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01-20-2012, 09:51 AM   #1
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Wide Angles and Filters

With the Tamron Rebate and viewing of the clubs for the Sigma, Pentax, and Tamron offerings in the 10-24 mm range, I'm thinking of picking up such a lens. I never really considered it before as I was generally satisfied with stitching photos together, although not happy.

One thing I wonder is how well do these lenses perform with a filter on the front? Right now I have the Tamron 17-50 mm, and use of my CPL filter can cause a very minimal amount of vignetting. Does anyone have problems like this with their lenses at their widest zoom?

I am thinking that a polarizer probably isn't worth much at such a wide angle, but perhaps it would be for closer shot, architectual etc., and I'm certainly curious as to using ND filters.

I see examples here where people are definitely using ND filters.

I doubt this will affect my decision to buy such a lens. The minimal vignetting that occurs with my 17-50 mm lens doesn't affect my overall composition. I'm probably cropping out more due to corrections for image alignment or distortion anyway. I'm just curious.

01-20-2012, 10:32 AM   #2
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Because a wide angle can take in more of the sky and from different angles than a normal lens, you'll get uneven polarization which will cause some parts of the sky to turn darker, usually at the outer edges. You sure its vignetting and not this effect that is going on with your Tamron at 17mm?
01-20-2012, 10:40 AM   #3
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The cheaper the filter and the cheaper the lens the more vignetting you will experience, especially at wider angles.
01-20-2012, 10:52 AM   #4
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QuoteOriginally posted by Ron Kruger Quote
The cheaper the filter and the cheaper the lens the more vignetting you will experience, especially at wider angles.
Are you saying vignetting is cause by the quality of the filter?


Anyway getting a slim fliter should be a smart move to get to lower the vignetting.

For the rest... ND filter might be nice if you want to slow the shutterspeed down but for the rest they have little use.
GND filters can be useful for landscapes but these days i just make a HDR photo instead, to fill in the burned out sky.

01-20-2012, 11:13 AM   #5
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You may also get a thin larger diameter filter and use a very thin step up ring. This way you may even be able to use a very short hood also.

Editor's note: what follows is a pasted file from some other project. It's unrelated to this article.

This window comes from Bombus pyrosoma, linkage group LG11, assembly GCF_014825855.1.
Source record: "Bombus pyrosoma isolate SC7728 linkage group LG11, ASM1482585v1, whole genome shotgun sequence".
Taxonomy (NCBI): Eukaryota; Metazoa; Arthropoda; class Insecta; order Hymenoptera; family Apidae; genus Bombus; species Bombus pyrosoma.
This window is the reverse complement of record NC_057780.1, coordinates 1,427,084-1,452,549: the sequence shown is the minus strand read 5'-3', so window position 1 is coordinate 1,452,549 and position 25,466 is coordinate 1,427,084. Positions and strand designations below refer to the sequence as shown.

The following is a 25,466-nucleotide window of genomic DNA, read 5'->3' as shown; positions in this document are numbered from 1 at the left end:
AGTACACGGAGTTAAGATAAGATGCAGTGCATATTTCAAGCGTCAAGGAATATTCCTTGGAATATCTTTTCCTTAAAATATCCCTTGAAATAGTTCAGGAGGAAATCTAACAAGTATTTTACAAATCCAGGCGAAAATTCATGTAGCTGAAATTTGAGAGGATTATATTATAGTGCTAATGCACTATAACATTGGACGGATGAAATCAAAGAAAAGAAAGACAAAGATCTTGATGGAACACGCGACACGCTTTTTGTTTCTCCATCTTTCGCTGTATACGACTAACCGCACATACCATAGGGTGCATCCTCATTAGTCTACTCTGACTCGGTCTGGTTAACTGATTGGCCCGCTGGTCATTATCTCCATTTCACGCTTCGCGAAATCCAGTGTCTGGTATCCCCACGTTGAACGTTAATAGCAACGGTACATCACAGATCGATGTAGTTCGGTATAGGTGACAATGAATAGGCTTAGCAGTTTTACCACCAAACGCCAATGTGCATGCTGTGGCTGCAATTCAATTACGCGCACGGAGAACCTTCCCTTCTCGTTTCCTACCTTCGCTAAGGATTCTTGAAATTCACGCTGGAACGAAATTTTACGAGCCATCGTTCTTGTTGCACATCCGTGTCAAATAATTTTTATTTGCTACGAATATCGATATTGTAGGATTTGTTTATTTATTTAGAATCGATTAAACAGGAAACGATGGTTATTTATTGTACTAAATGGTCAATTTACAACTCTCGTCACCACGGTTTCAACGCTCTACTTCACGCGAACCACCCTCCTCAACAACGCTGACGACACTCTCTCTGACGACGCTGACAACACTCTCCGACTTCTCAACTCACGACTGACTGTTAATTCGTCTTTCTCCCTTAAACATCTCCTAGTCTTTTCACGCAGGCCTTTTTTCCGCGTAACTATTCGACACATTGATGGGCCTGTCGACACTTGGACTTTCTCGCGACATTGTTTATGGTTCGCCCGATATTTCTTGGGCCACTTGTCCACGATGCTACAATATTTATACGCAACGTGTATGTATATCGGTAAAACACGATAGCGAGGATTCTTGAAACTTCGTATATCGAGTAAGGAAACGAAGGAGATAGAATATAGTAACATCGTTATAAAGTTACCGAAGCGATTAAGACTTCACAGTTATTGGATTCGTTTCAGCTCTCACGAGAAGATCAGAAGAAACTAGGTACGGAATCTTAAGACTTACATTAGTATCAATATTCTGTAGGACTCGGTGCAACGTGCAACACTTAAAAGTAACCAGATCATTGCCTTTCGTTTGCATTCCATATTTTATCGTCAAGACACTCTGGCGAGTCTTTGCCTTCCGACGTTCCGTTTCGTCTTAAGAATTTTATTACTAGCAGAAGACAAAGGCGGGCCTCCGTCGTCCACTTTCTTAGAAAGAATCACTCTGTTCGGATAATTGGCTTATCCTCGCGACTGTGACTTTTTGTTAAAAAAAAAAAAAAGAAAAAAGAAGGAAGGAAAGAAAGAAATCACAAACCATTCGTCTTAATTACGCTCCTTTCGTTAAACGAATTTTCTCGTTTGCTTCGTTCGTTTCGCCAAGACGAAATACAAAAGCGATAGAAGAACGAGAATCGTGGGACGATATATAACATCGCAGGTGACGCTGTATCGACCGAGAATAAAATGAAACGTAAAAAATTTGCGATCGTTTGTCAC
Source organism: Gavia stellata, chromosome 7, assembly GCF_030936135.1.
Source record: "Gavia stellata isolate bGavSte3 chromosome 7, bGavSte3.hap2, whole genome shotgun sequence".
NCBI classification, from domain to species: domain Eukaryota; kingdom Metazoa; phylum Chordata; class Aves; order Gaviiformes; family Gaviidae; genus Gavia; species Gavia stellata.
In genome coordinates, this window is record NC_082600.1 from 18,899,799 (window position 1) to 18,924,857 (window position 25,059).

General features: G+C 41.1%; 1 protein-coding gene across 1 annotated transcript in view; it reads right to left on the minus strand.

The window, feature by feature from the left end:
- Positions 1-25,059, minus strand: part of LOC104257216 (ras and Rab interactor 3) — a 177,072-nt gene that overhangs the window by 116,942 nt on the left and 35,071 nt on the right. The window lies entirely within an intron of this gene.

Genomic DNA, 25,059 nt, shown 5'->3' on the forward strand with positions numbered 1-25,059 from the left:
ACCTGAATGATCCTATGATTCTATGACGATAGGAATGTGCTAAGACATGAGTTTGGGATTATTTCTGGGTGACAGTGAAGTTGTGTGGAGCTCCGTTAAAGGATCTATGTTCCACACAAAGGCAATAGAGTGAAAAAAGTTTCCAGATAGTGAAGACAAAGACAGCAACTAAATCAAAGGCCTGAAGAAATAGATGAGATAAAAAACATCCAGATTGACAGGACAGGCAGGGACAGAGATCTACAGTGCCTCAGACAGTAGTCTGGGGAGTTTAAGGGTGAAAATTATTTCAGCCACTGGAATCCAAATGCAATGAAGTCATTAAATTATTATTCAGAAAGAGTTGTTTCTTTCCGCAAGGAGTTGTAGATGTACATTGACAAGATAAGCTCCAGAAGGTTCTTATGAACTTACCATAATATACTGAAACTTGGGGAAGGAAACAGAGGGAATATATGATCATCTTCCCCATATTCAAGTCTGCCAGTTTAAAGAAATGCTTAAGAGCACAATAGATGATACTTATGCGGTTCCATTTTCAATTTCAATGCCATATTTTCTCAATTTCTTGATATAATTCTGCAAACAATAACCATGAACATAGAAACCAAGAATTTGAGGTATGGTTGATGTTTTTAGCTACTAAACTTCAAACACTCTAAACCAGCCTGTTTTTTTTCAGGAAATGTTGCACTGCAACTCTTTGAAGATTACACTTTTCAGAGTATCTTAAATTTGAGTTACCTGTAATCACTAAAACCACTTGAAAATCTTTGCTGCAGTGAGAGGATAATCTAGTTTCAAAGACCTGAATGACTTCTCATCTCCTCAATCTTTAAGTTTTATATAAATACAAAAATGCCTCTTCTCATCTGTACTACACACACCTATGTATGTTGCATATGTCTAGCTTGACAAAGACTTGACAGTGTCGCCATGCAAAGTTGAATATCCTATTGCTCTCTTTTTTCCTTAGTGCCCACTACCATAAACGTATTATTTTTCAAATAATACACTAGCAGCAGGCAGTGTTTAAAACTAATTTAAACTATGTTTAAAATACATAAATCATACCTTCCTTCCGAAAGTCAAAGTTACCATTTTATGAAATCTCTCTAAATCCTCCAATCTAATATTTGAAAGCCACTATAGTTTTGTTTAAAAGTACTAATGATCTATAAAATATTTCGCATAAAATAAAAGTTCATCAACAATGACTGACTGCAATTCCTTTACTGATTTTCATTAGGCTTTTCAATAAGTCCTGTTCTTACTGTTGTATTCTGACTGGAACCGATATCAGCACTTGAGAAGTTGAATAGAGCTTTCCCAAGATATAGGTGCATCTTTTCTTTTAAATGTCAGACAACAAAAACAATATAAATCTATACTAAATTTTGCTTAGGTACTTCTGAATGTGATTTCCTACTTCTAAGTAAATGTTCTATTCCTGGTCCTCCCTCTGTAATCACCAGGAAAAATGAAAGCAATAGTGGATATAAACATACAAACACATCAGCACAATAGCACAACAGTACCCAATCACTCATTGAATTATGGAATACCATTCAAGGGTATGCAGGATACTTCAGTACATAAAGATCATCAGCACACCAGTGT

01-20-2012, 01:39 PM   #6
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I know it is "vignetting" in that there is a distinct black shadow in each corner on that lens (about 3-5 pixels, depending on the aperture). It only occurs with a filter in-place. I'm not necessarily complaining, and I understand the thin filter, etc. In the 17-50, I have a thin filter, and I still see this problem. Perhaps my lens is flawed some-how . It is my sharpest zoom lens, and I can hardly be upset about cropping away 5 pixels (puzzled a bit). As far as polarizers in general go, I understand how they function at wide angles, and I know I am not seeing that effect at 17 mm. Well, I do see it, but that is not the problem I'm talking about, and that problem is usually not limited to a few pixels.

However, my primary question was really just whether people see this type of problem (vignetting) with their ultra-wide-angled lens and filters. I'm taking it that the answer is no, which is good... I wasn't looking for advice on which filters to use. I'm actually quite a minimalist when it comes to filters. I don't even use a UV filter much. I'd consider it on some of these ultra-wide angles given the diameter of the glass, but I usually have more faith in my lens hood at protection than another piece of glass.
01-20-2012, 02:15 PM   #7
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polarizers often are a bit thicker then other filters.
With Pentax has a list what filters can be used and if you need to use a slim filter or not, no idea if sigma or tamron has such a list.
01-20-2012, 03:19 PM   #8
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QuoteOriginally posted by emalvick Quote
However, my primary question was really just whether people see this type of problem (vignetting) with their ultra-wide-angled lens and filters.
Yes. All lenses have some degree of vignetting, some more some less. You can see it even without a filter. It usually increases as you get to wider angles and faster apertures. A lens profile can fix it very easily. Most modern lenses have profiles available and there is software to create profiles for older ones.

A filter, depending on its thickness, will probably make it worse so you may consider stopping down the lens a bit, or build a profile with the filter on for automatic correction.

01-20-2012, 07:56 PM   #9
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QuoteOriginally posted by emalvick Quote
Perhaps my lens is flawed some-how
Not likely. Some lenses do vignette with filters. The Tamron 17-50 is a great bargain so you can't expect it to excel at everything.

QuoteOriginally posted by emalvick Quote
my primary question was really just whether people see this type of problem (vignetting) with their ultra-wide-angled lens and filters.
I didn't have any problems with the DA 12-24 provided I used thin filters. The DA 16-45 doesn't seem to have a problem even with thicker filters. The first version of 18-55 did, however, suffer from this issue.

QuoteOriginally posted by demp10 Quote
All lenses have some degree of vignetting
That's light falloff rather than the black shadows the OP is writing about, which are cast by the edge of the filter.
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